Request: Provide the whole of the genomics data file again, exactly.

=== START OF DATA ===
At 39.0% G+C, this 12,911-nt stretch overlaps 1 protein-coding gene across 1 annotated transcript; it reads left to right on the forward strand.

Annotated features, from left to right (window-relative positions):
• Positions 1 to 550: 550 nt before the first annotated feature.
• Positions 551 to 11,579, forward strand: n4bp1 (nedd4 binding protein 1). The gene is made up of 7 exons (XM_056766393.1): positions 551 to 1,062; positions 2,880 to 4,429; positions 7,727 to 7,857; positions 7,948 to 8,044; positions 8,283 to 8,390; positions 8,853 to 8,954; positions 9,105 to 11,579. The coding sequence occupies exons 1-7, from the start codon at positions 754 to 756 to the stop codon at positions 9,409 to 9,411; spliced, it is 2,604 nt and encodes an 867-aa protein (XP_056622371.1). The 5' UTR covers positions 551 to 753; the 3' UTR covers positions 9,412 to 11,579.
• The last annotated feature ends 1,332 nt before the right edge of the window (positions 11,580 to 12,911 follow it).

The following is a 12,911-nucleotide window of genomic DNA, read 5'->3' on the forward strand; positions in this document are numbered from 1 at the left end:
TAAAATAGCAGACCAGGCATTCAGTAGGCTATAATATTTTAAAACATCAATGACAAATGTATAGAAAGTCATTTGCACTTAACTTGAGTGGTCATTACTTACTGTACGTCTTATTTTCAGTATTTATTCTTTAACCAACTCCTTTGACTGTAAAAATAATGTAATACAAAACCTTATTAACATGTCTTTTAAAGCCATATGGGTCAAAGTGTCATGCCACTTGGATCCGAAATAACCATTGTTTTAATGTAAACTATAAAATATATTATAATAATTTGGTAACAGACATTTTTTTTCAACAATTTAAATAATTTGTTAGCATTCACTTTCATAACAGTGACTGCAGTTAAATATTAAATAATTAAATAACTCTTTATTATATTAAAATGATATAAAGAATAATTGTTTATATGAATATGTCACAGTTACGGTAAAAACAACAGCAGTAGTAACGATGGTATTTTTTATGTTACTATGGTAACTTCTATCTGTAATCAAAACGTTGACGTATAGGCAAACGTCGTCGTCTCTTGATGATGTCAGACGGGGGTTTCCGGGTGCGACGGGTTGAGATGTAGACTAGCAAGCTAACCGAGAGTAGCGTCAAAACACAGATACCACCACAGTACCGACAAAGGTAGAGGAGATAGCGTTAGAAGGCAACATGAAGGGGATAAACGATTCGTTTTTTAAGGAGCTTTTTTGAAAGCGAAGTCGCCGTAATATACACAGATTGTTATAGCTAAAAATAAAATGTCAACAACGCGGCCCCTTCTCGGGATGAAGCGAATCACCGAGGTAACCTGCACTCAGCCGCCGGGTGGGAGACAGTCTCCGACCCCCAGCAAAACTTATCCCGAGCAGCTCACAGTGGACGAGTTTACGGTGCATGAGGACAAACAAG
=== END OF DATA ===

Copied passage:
At 39.0% G+C, this 12,911-nt stretch overlaps 1 protein-coding gene across 1 annotated transcript; it reads left to right on the forward strand.

Annotated features, from left to right (window-relative positions):
• Positions 1 to 550: 550 nt before the first annotated feature.
• Positions 551 to 11,579, forward strand: n4bp1 (nedd4 binding protein 1). The gene is made up of 7 exons (XM_056766393.1): positions 551 to 1,062; positions 2,880 to 4,429; positions 7,727 to 7,857; positions 7,948 to 8,044; positions 8,283 to 8,390; positions 8,853 to 8,954; positions 9,105 to 11,579. The coding sequence occupies exons 1-7, from the start codon at positions 754 to 756 to the stop codon at positions 9,409 to 9,411; spliced, it is 2,604 nt and encodes an 867-aa protein (XP_056622371.1). The 5' UTR covers positions 551 to 753; the 3' UTR covers positions 9,412 to 11,579.
• The last annotated feature ends 1,332 nt before the right edge of the window (positions 11,580 to 12,911 follow it).

The following is a 12,911-nucleotide window of genomic DNA, read 5'->3' on the forward strand; positions in this document are numbered from 1 at the left end:
TAAAATAGCAGACCAGGCATTCAGTAGGCTATAATATTTTAAAACATCAATGACAAATGTATAGAAAGTCATTTGCACTTAACTTGAGTGGTCATTACTTACTGTACGTCTTATTTTCAGTATTTATTCTTTAACCAACTCCTTTGACTGTAAAAATAATGTAATACAAAACCTTATTAACATGTCTTTTAAAGCCATATGGGTCAAAGTGTCATGCCACTTGGATCCGAAATAACCATTGTTTTAATGTAAACTATAAAATATATTATAATAATTTGGTAACAGACATTTTTTTTCAACAATTTAAATAATTTGTTAGCATTCACTTTCATAACAGTGACTGCAGTTAAATATTAAATAATTAAATAACTCTTTATTATATTAAAATGATATAAAGAATAATTGTTTATATGAATATGTCACAGTTACGGTAAAAACAACAGCAGTAGTAACGATGGTATTTTTTATGTTACTATGGTAACTTCTATCTGTAATCAAAACGTTGACGTATAGGCAAACGTCGTCGTCTCTTGATGATGTCAGACGGGGGTTTCCGGGTGCGACGGGTTGAGATGTAGACTAGCAAGCTAACCGAGAGTAGCGTCAAAACACAGATACCACCACAGTACCGACAAAGGTAGAGGAGATAGCGTTAGAAGGCAACATGAAGGGGATAAACGATTCGTTTTTTAAGGAGCTTTTTTGAAAGCGAAGTCGCCGTAATATACACAGATTGTTATAGCTAAAAATAAAATGTCAACAACGCGGCCCCTTCTCGGGATGAAGCGAATCACCGAGGTAACCTGCACTCAGCCGCCGGGTGGGAGACAGTCTCCGACCCCCAGCAAAACTTATCCCGAGCAGCTCACAGTGGACGAGTTTACGGTGCATGAGGACAAACAAG